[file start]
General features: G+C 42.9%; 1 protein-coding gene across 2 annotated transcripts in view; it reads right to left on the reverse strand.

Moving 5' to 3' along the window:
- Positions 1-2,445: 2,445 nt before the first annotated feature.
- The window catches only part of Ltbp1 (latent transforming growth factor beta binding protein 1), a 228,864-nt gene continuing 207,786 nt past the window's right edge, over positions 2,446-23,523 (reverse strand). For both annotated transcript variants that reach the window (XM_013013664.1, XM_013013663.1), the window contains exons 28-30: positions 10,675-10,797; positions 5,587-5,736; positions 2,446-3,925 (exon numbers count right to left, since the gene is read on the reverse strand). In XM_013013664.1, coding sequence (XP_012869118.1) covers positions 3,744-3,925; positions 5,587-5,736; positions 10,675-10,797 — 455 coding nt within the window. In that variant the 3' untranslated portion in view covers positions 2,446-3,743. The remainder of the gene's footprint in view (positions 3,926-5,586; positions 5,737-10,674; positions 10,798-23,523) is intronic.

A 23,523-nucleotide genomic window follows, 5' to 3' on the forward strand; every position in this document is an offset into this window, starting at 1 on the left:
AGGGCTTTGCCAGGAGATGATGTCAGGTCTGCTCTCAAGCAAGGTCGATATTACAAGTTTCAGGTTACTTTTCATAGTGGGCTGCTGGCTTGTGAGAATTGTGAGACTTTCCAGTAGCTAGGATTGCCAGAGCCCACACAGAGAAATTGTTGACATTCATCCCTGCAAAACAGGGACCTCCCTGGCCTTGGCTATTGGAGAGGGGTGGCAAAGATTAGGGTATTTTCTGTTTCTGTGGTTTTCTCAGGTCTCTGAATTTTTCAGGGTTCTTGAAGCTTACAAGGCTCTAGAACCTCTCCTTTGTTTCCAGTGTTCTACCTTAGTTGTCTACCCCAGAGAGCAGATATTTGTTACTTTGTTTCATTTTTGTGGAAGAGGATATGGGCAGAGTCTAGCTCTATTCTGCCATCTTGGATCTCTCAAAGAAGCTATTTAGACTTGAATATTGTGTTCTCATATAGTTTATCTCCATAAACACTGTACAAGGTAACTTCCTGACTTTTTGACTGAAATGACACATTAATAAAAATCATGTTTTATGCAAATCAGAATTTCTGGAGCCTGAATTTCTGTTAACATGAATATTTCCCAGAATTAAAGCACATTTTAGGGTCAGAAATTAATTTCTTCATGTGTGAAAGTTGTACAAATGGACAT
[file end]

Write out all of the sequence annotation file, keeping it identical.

General features: G+C 42.9%; 1 protein-coding gene across 2 annotated transcripts in view; it reads right to left on the reverse strand.

Moving 5' to 3' along the window:
- Positions 1-2,445: 2,445 nt before the first annotated feature.
- The window catches only part of Ltbp1 (latent transforming growth factor beta binding protein 1), a 228,864-nt gene continuing 207,786 nt past the window's right edge, over positions 2,446-23,523 (reverse strand). For both annotated transcript variants that reach the window (XM_013013664.1, XM_013013663.1), the window contains exons 28-30: positions 10,675-10,797; positions 5,587-5,736; positions 2,446-3,925 (exon numbers count right to left, since the gene is read on the reverse strand). In XM_013013664.1, coding sequence (XP_012869118.1) covers positions 3,744-3,925; positions 5,587-5,736; positions 10,675-10,797 — 455 coding nt within the window. In that variant the 3' untranslated portion in view covers positions 2,446-3,743. The remainder of the gene's footprint in view (positions 3,926-5,586; positions 5,737-10,674; positions 10,798-23,523) is intronic.

A 23,523-nucleotide genomic window follows, 5' to 3' on the forward strand; every position in this document is an offset into this window, starting at 1 on the left:
AGGGCTTTGCCAGGAGATGATGTCAGGTCTGCTCTCAAGCAAGGTCGATATTACAAGTTTCAGGTTACTTTTCATAGTGGGCTGCTGGCTTGTGAGAATTGTGAGACTTTCCAGTAGCTAGGATTGCCAGAGCCCACACAGAGAAATTGTTGACATTCATCCCTGCAAAACAGGGACCTCCCTGGCCTTGGCTATTGGAGAGGGGTGGCAAAGATTAGGGTATTTTCTGTTTCTGTGGTTTTCTCAGGTCTCTGAATTTTTCAGGGTTCTTGAAGCTTACAAGGCTCTAGAACCTCTCCTTTGTTTCCAGTGTTCTACCTTAGTTGTCTACCCCAGAGAGCAGATATTTGTTACTTTGTTTCATTTTTGTGGAAGAGGATATGGGCAGAGTCTAGCTCTATTCTGCCATCTTGGATCTCTCAAAGAAGCTATTTAGACTTGAATATTGTGTTCTCATATAGTTTATCTCCATAAACACTGTACAAGGTAACTTCCTGACTTTTTGACTGAAATGACACATTAATAAAAATCATGTTTTATGCAAATCAGAATTTCTGGAGCCTGAATTTCTGTTAACATGAATATTTCCCAGAATTAAAGCACATTTTAGGGTCAGAAATTAATTTCTTCATGTGTGAAAGTTGTACAAATGGACAT